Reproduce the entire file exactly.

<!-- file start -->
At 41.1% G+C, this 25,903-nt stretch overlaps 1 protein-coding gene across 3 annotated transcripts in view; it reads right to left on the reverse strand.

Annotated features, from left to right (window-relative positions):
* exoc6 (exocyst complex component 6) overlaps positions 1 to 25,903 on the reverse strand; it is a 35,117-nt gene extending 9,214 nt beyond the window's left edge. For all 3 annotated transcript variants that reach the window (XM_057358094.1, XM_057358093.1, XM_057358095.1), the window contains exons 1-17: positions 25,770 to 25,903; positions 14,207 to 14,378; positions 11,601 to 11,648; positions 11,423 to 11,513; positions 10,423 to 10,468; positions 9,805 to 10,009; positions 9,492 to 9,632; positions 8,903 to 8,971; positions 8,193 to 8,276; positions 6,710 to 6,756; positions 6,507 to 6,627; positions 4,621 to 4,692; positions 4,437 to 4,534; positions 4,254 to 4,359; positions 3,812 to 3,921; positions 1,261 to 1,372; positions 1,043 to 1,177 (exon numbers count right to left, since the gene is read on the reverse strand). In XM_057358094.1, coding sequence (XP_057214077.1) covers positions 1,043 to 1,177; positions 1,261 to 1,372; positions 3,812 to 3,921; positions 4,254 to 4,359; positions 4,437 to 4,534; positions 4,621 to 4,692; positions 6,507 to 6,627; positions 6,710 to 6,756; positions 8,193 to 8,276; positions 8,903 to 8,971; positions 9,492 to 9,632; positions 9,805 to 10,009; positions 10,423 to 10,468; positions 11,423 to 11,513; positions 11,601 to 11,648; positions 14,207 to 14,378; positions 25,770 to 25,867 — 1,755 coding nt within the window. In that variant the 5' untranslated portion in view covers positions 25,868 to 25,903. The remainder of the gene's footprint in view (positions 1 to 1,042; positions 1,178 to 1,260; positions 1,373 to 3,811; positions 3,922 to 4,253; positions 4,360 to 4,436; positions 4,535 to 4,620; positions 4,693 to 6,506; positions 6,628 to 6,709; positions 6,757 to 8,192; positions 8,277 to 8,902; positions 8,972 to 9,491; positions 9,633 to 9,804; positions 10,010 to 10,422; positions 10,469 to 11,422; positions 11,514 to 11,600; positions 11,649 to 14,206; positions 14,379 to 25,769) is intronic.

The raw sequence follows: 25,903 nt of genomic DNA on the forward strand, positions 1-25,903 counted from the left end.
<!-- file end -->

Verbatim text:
At 41.1% G+C, this 25,903-nt stretch overlaps 1 protein-coding gene across 3 annotated transcripts in view; it reads right to left on the reverse strand.

Annotated features, from left to right (window-relative positions):
* exoc6 (exocyst complex component 6) overlaps positions 1 to 25,903 on the reverse strand; it is a 35,117-nt gene extending 9,214 nt beyond the window's left edge. For all 3 annotated transcript variants that reach the window (XM_057358094.1, XM_057358093.1, XM_057358095.1), the window contains exons 1-17: positions 25,770 to 25,903; positions 14,207 to 14,378; positions 11,601 to 11,648; positions 11,423 to 11,513; positions 10,423 to 10,468; positions 9,805 to 10,009; positions 9,492 to 9,632; positions 8,903 to 8,971; positions 8,193 to 8,276; positions 6,710 to 6,756; positions 6,507 to 6,627; positions 4,621 to 4,692; positions 4,437 to 4,534; positions 4,254 to 4,359; positions 3,812 to 3,921; positions 1,261 to 1,372; positions 1,043 to 1,177 (exon numbers count right to left, since the gene is read on the reverse strand). In XM_057358094.1, coding sequence (XP_057214077.1) covers positions 1,043 to 1,177; positions 1,261 to 1,372; positions 3,812 to 3,921; positions 4,254 to 4,359; positions 4,437 to 4,534; positions 4,621 to 4,692; positions 6,507 to 6,627; positions 6,710 to 6,756; positions 8,193 to 8,276; positions 8,903 to 8,971; positions 9,492 to 9,632; positions 9,805 to 10,009; positions 10,423 to 10,468; positions 11,423 to 11,513; positions 11,601 to 11,648; positions 14,207 to 14,378; positions 25,770 to 25,867 — 1,755 coding nt within the window. In that variant the 5' untranslated portion in view covers positions 25,868 to 25,903. The remainder of the gene's footprint in view (positions 1 to 1,042; positions 1,178 to 1,260; positions 1,373 to 3,811; positions 3,922 to 4,253; positions 4,360 to 4,436; positions 4,535 to 4,620; positions 4,693 to 6,506; positions 6,628 to 6,709; positions 6,757 to 8,192; positions 8,277 to 8,902; positions 8,972 to 9,491; positions 9,633 to 9,804; positions 10,010 to 10,422; positions 10,469 to 11,422; positions 11,514 to 11,600; positions 11,649 to 14,206; positions 14,379 to 25,769) is intronic.

The raw sequence follows: 25,903 nt of genomic DNA on the forward strand, positions 1-25,903 counted from the left end.